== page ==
Sylvia “has devoted herself to children and houses. A nice old-fashioned girl, Mother called her, seeing quite correctly through the superficial disguise of pink fingernails, swirling New Look skirts and a cloud of Mitsouko spray.”
Mitsouko, I gasp. I wear Mitsouko! And the thing about Mitsouko is it’s ravishing. Ingrid Bergman wore it. Anais Nin wore it. Jean Harlow wore it, and her husband doused himself with it before committing suicide. So, you know, I’m kind of feeling that Mitsouko hardly needs me to defend it. Undeterred by a few raised eyebrows, even Charlie Chaplin was known to splash it on.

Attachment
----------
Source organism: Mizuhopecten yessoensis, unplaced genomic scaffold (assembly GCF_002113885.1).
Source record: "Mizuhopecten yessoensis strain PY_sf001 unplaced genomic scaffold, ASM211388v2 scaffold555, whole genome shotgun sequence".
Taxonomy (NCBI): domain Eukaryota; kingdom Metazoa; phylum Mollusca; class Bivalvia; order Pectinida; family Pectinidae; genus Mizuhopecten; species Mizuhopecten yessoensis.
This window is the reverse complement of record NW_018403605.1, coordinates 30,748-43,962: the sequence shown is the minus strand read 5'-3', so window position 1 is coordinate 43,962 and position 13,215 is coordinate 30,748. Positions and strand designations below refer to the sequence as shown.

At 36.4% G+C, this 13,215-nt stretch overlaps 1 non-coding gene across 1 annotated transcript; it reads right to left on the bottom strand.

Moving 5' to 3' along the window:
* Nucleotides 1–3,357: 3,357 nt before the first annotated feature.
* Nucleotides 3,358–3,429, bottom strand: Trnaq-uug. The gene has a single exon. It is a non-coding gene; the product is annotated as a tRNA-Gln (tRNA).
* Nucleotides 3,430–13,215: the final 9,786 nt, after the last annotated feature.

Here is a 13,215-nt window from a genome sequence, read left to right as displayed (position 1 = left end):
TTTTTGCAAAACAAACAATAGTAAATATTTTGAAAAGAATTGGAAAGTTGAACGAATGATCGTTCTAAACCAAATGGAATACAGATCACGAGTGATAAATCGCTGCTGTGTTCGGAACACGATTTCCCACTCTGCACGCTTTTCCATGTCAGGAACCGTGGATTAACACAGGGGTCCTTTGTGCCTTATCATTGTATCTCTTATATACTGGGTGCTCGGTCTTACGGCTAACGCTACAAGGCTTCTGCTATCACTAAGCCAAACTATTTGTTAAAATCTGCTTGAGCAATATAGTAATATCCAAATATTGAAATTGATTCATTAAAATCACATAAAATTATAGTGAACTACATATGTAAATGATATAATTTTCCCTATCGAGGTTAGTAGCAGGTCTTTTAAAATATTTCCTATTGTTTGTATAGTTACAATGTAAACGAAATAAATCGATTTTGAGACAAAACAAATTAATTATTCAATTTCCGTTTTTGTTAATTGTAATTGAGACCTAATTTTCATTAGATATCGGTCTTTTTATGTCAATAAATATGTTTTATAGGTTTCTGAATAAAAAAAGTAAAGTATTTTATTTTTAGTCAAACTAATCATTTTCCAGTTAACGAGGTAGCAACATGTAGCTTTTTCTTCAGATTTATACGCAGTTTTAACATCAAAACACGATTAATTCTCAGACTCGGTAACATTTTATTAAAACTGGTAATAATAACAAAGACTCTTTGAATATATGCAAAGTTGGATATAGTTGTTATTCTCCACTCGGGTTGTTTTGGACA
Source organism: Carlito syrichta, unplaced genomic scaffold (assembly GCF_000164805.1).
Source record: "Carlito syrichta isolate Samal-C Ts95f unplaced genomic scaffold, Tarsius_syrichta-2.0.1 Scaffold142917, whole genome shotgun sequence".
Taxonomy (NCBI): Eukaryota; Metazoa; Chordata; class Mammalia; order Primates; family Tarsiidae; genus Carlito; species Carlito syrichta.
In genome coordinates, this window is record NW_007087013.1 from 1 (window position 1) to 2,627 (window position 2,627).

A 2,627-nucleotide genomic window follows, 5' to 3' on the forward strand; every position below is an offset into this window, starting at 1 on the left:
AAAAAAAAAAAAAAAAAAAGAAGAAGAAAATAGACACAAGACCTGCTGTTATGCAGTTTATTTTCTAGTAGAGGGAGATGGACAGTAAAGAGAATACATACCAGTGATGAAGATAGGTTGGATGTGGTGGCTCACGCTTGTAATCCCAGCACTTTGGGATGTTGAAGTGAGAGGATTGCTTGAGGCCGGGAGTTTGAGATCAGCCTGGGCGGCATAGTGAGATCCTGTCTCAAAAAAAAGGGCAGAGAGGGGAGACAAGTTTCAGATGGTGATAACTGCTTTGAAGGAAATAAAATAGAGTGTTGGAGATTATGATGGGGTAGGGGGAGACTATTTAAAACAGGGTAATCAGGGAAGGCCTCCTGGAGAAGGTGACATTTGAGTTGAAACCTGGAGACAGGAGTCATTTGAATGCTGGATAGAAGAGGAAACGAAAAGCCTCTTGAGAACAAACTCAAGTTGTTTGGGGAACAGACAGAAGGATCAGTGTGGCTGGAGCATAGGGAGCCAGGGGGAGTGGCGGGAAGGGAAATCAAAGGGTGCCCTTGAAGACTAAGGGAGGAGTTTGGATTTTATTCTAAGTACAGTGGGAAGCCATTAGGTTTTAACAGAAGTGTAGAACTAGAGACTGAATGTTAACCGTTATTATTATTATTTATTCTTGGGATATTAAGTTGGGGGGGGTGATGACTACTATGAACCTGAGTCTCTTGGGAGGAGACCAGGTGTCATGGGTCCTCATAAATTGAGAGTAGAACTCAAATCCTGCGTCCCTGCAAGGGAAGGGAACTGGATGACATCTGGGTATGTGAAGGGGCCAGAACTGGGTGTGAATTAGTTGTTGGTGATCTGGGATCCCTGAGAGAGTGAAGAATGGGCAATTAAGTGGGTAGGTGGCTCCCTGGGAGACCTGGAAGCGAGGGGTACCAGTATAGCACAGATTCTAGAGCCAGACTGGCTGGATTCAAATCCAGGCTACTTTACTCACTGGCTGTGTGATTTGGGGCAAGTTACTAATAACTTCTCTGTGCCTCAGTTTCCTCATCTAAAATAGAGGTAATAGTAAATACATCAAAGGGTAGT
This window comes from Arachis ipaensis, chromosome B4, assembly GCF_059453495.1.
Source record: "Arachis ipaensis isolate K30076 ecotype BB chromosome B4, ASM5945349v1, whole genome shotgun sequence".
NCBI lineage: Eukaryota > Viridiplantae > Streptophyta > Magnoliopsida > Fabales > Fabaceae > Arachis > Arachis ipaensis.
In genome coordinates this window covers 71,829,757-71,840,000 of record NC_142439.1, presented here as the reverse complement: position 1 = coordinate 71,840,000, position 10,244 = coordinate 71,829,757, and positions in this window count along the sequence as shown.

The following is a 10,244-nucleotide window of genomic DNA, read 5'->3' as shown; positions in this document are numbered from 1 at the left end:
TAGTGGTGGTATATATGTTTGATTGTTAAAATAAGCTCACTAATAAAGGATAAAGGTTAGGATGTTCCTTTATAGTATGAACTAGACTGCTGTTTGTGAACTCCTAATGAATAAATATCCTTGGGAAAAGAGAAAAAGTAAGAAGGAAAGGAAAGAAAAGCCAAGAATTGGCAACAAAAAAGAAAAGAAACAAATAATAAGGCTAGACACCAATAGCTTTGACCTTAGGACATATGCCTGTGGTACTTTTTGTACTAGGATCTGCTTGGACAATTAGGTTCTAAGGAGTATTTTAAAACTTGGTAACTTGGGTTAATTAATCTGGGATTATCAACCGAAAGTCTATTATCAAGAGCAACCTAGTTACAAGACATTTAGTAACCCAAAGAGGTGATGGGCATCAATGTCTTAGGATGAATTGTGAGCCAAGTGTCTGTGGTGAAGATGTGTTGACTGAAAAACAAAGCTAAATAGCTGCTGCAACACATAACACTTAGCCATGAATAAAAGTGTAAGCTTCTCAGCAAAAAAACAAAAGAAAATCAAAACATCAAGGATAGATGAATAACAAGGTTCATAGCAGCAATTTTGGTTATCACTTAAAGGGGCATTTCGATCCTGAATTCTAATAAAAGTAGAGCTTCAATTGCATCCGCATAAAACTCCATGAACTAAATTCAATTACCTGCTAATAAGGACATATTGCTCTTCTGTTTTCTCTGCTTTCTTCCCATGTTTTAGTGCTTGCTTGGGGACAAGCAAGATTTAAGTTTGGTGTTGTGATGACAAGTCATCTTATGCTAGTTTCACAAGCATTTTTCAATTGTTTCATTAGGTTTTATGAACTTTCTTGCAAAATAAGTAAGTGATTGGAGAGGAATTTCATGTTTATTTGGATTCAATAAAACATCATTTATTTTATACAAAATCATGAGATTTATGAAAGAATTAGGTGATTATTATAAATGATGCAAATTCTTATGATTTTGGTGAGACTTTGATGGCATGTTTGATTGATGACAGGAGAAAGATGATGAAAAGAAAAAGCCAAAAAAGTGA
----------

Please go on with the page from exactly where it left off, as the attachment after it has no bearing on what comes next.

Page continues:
And yet here is Sylvia, the wife of a man who works “himself into the ground, when it is a matter of the intellect. His laziness is more subtle than that, it is a laziness of the soul, and Sylvia is its manifestation. Gordon needs Sylvia like some people need to spend an hour or two a day simply staring out the window…”
Of course I see that Mitsouko was considered part of a disguise, being, I suppose, more sophisticated than Sylvia. Perhaps as the book progresses and the true Sylvia emerges wearing a stodgier scent, I won’t feel so intimately wounded.